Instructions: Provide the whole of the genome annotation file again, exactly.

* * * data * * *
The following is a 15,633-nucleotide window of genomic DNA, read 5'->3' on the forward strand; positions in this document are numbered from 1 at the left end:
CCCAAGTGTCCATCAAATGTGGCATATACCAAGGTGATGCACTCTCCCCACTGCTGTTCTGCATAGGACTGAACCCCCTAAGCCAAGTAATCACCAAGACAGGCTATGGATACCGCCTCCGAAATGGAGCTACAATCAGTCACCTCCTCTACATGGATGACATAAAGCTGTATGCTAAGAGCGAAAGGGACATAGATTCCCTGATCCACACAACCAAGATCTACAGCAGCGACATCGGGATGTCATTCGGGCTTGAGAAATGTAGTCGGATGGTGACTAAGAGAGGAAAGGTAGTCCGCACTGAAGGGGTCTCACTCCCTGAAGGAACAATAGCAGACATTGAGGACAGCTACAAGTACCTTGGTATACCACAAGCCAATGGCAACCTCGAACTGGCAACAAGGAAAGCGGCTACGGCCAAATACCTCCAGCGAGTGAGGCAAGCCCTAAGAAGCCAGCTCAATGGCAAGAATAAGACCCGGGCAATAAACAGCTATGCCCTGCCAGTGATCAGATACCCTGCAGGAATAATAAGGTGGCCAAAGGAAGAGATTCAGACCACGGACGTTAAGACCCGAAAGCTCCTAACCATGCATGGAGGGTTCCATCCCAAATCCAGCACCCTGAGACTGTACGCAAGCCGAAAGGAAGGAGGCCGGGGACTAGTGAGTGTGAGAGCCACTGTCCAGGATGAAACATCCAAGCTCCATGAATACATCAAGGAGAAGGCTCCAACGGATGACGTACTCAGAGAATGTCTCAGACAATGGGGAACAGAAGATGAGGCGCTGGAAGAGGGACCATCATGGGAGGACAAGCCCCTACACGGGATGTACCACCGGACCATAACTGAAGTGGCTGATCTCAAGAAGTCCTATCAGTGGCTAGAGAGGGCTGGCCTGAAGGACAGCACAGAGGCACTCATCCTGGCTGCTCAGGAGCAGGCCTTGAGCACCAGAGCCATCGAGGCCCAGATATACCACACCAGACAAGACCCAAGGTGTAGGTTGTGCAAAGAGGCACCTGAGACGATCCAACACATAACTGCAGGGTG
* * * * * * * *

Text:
The following is a 15,633-nucleotide window of genomic DNA, read 5'->3' on the forward strand; positions in this document are numbered from 1 at the left end:
CCCAAGTGTCCATCAAATGTGGCATATACCAAGGTGATGCACTCTCCCCACTGCTGTTCTGCATAGGACTGAACCCCCTAAGCCAAGTAATCACCAAGACAGGCTATGGATACCGCCTCCGAAATGGAGCTACAATCAGTCACCTCCTCTACATGGATGACATAAAGCTGTATGCTAAGAGCGAAAGGGACATAGATTCCCTGATCCACACAACCAAGATCTACAGCAGCGACATCGGGATGTCATTCGGGCTTGAGAAATGTAGTCGGATGGTGACTAAGAGAGGAAAGGTAGTCCGCACTGAAGGGGTCTCACTCCCTGAAGGAACAATAGCAGACATTGAGGACAGCTACAAGTACCTTGGTATACCACAAGCCAATGGCAACCTCGAACTGGCAACAAGGAAAGCGGCTACGGCCAAATACCTCCAGCGAGTGAGGCAAGCCCTAAGAAGCCAGCTCAATGGCAAGAATAAGACCCGGGCAATAAACAGCTATGCCCTGCCAGTGATCAGATACCCTGCAGGAATAATAAGGTGGCCAAAGGAAGAGATTCAGACCACGGACGTTAAGACCCGAAAGCTCCTAACCATGCATGGAGGGTTCCATCCCAAATCCAGCACCCTGAGACTGTACGCAAGCCGAAAGGAAGGAGGCCGGGGACTAGTGAGTGTGAGAGCCACTGTCCAGGATGAAACATCCAAGCTCCATGAATACATCAAGGAGAAGGCTCCAACGGATGACGTACTCAGAGAATGTCTCAGACAATGGGGAACAGAAGATGAGGCGCTGGAAGAGGGACCATCATGGGAGGACAAGCCCCTACACGGGATGTACCACCGGACCATAACTGAAGTGGCTGATCTCAAGAAGTCCTATCAGTGGCTAGAGAGGGCTGGCCTGAAGGACAGCACAGAGGCACTCATCCTGGCTGCTCAGGAGCAGGCCTTGAGCACCAGAGCCATCGAGGCCCAGATATACCACACCAGACAAGACCCAAGGTGTAGGTTGTGCAAAGAGGCACCTGAGACGATCCAACACATAACTGCAGGGTG